It’s not quite a done deal. Congress will vote on the “Fiscal Responsibility Act” tomorrow, and the Senate probably by Friday. But it looks like the US will once again stop punching itself in the face just before needing hospitalisation (for two years at least).
We discussed the financial implications of the deal yesterday, with the US government needing to issue a deluge of Treasury bills to rebuild its reserves in the coming months, and the impact that could have on funding markets.
But here’s Goldman Sachs on the fiscal and economic implications of the slight austerity that the deal entails:
The main source of budgetary savings in the deal is a two-year cap on federal discretionary spending. Congress appropriates this segment of spending annually and it accounts for around 25% of total federal spending, with slightly more than half dedicated to defense and the remainder to other “non-defense” spending (generally domestic programs outside of the major benefit programs). We expect the Congressional Budget Office (CBO) will estimate that the spending caps in the deal will reduce discretionary spending by $1.5 trillion over the next 10 years and reduce interest expense by around $160-170bn over that period. On paper, this would reduce projected deficits over the next decade by an average of 0.4-0.5% of GDP.
That said, the actual spending cut is likely to be much smaller, for two reasons. First, the caps apply for only two years, so most of the projected savings will depend on policy decisions made after the next election. (The description of the deal states that caps apply for 6 years, but they are only enforceable via sequestration for 2024 and 2025 and should have little effect thereafter.) Second, the deal included other details that lessen the effect of the cuts, particularly in 2024. This includes counting the bill’s rescissions of unused COVID funding against spending for the coming year, pre-funding certain items so the spending is excluded from the caps, and a side agreement that $20bn in IRS enforcement funding that would have been spent later in the decade will be redirected toward domestic spending without counting toward the cap. With these adjustments, the White House has indicated it believes non-defense spending will be roughly flat in nominal terms in FY24 compared with this year.
Here is all that in chart format, shown relative to the Congressional Budget Office’s baseline scenario, and the likely impact of alternative plans like the White House’s original proposal and the Republican “Limit Save Grow Act”.
Aside from the headline fiscal restraints, the deal will also affect more specific issues like student loans, work requirements, and environmental reviews, and introduces a (toothless) pay-as-you-go rule for the US government.
Here’s Goldman’s Alec Phillips:
The agreement prohibits the Biden Administration from extending the pause on student loan repayments in place since March 2020, but it does not block the Administration’s student loan forgiveness plan, which the Administration announced last year but has not yet implemented. Late last year, the Administration extended the repayment pause, which postpones roughly $5bn per month in student loan repayments, until 60 days after the Supreme Court ruled on the separate $400bn loan forgiveness plan the (the Supreme Court is likely to rule on loan forgiveness in June, so this likely would have meant a restart of payments after August 2023). The debt limit agreement prohibits further extension of the payment pause, but is silent on the student loan forgiveness plan. Prior to the announced debt limit deal we had already assumed the repayment pause would end on schedule, though there was clearly a chance the White House might have extended it once again. The debt limit agreement eliminates that possibility and should result in a restart of student loan payments in September 2023.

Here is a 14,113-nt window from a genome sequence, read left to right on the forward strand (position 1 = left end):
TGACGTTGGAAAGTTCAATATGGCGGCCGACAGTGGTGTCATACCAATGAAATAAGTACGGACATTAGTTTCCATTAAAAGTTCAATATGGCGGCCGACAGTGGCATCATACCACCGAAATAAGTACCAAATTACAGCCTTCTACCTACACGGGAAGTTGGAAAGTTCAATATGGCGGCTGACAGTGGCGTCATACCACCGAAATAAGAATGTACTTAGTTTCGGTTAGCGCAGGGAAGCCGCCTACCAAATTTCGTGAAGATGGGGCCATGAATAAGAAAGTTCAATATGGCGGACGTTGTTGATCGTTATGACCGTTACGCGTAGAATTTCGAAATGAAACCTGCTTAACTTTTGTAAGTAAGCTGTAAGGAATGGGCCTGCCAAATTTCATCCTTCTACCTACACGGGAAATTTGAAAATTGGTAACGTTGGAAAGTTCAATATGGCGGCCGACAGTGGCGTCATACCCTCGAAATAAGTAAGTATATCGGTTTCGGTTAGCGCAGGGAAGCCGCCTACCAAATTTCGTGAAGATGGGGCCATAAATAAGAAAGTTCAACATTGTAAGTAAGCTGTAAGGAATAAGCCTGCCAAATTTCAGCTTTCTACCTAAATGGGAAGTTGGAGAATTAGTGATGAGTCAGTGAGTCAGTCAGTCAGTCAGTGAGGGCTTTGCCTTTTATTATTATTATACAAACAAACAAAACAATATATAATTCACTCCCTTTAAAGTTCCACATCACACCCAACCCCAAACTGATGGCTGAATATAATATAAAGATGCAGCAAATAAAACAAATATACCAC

The bill also includes a few narrower policies that look likely to have a limited macroeconomic impact:
– Work requirements. The bill would incrementally modify work requirements under Temporary Assistance for Needy Families (TANF) and the Supplemental Nutrition Assistance Program (SNAP), formerly known as welfare and food stamps. No official savings estimate from the Congressional Budget Office (CBO) is available, but we expect the overall fiscal effect of these changes to be relatively minor.
– Environmental reviews. The bill includes policies to incrementally streamline reviews for infrastructure projects under the National Environmental Policy Act (NEPA). These are generally seen as a down payment on broader energy permitting reform that could be attached to other legislation later this year.
– Executive PAYGO. The debt limit deal also codifies a “pay-as-you-go” (PAYGO) rule for executive branch rulemaking, requiring federal agencies to offset any policy action that increases direct spending by more than $100mn/yr with another policy to cut spending at least as much. However, the Director of the White House Office of Management and Budget (OMB) has power to waive the requirement and decisions could not be reviewed by courts, so it is unlikely to have much practical effect.
The tl;dr (which admittedly might have been more useful to have at the top) is that most of these restraints and measures were probably coming anyway through normal budget sausage-making, and won’t have a huge fiscal or economic impact.
Oh and with the debt ceiling suspended to January 2025 and “extraordinary measures” then available (assuming the government’s account with the Fed has been fully replenished) the next debt ceiling deadline is probably around this time 2025. Yay . . .
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